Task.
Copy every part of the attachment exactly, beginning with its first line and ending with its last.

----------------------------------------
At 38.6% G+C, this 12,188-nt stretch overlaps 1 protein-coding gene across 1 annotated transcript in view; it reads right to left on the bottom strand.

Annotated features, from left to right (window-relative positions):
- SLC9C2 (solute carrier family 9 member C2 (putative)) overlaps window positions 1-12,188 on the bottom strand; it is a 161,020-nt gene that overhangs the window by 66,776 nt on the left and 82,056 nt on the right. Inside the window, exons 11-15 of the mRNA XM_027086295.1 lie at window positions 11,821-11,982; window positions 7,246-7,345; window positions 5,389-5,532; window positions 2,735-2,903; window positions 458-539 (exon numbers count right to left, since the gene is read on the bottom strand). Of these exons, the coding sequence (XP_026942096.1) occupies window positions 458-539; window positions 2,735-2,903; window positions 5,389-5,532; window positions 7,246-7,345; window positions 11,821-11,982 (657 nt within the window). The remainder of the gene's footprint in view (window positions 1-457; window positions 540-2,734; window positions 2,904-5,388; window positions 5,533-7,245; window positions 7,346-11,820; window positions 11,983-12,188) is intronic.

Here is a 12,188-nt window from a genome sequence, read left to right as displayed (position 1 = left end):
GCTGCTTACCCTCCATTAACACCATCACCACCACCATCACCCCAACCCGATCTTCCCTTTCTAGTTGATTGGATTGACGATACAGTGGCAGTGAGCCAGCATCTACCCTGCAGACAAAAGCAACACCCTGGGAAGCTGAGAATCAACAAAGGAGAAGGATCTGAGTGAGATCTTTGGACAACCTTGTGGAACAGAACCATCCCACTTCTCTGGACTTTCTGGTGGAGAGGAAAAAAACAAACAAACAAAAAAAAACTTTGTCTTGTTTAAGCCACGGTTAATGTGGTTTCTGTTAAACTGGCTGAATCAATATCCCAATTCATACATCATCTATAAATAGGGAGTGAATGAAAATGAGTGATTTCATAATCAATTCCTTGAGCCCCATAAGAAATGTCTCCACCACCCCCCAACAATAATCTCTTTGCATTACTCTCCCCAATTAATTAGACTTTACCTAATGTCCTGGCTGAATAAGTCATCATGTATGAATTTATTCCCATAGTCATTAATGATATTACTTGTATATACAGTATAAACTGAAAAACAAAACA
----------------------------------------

At 38.6% G+C, this 12,188-nt stretch overlaps 1 protein-coding gene across 1 annotated transcript in view; it reads right to left on the bottom strand.

Annotated features, from left to right (window-relative positions):
- SLC9C2 (solute carrier family 9 member C2 (putative)) overlaps window positions 1-12,188 on the bottom strand; it is a 161,020-nt gene that overhangs the window by 66,776 nt on the left and 82,056 nt on the right. Inside the window, exons 11-15 of the mRNA XM_027086295.1 lie at window positions 11,821-11,982; window positions 7,246-7,345; window positions 5,389-5,532; window positions 2,735-2,903; window positions 458-539 (exon numbers count right to left, since the gene is read on the bottom strand). Of these exons, the coding sequence (XP_026942096.1) occupies window positions 458-539; window positions 2,735-2,903; window positions 5,389-5,532; window positions 7,246-7,345; window positions 11,821-11,982 (657 nt within the window). The remainder of the gene's footprint in view (window positions 1-457; window positions 540-2,734; window positions 2,904-5,388; window positions 5,533-7,245; window positions 7,346-11,820; window positions 11,983-12,188) is intronic.

Here is a 12,188-nt window from a genome sequence, read left to right as displayed (position 1 = left end):
GCTGCTTACCCTCCATTAACACCATCACCACCACCATCACCCCAACCCGATCTTCCCTTTCTAGTTGATTGGATTGACGATACAGTGGCAGTGAGCCAGCATCTACCCTGCAGACAAAAGCAACACCCTGGGAAGCTGAGAATCAACAAAGGAGAAGGATCTGAGTGAGATCTTTGGACAACCTTGTGGAACAGAACCATCCCACTTCTCTGGACTTTCTGGTGGAGAGGAAAAAAACAAACAAACAAAAAAAAACTTTGTCTTGTTTAAGCCACGGTTAATGTGGTTTCTGTTAAACTGGCTGAATCAATATCCCAATTCATACATCATCTATAAATAGGGAGTGAATGAAAATGAGTGATTTCATAATCAATTCCTTGAGCCCCATAAGAAATGTCTCCACCACCCCCCAACAATAATCTCTTTGCATTACTCTCCCCAATTAATTAGACTTTACCTAATGTCCTGGCTGAATAAGTCATCATGTATGAATTTATTCCCATAGTCATTAATGATATTACTTGTATATACAGTATAAACTGAAAAACAAAACA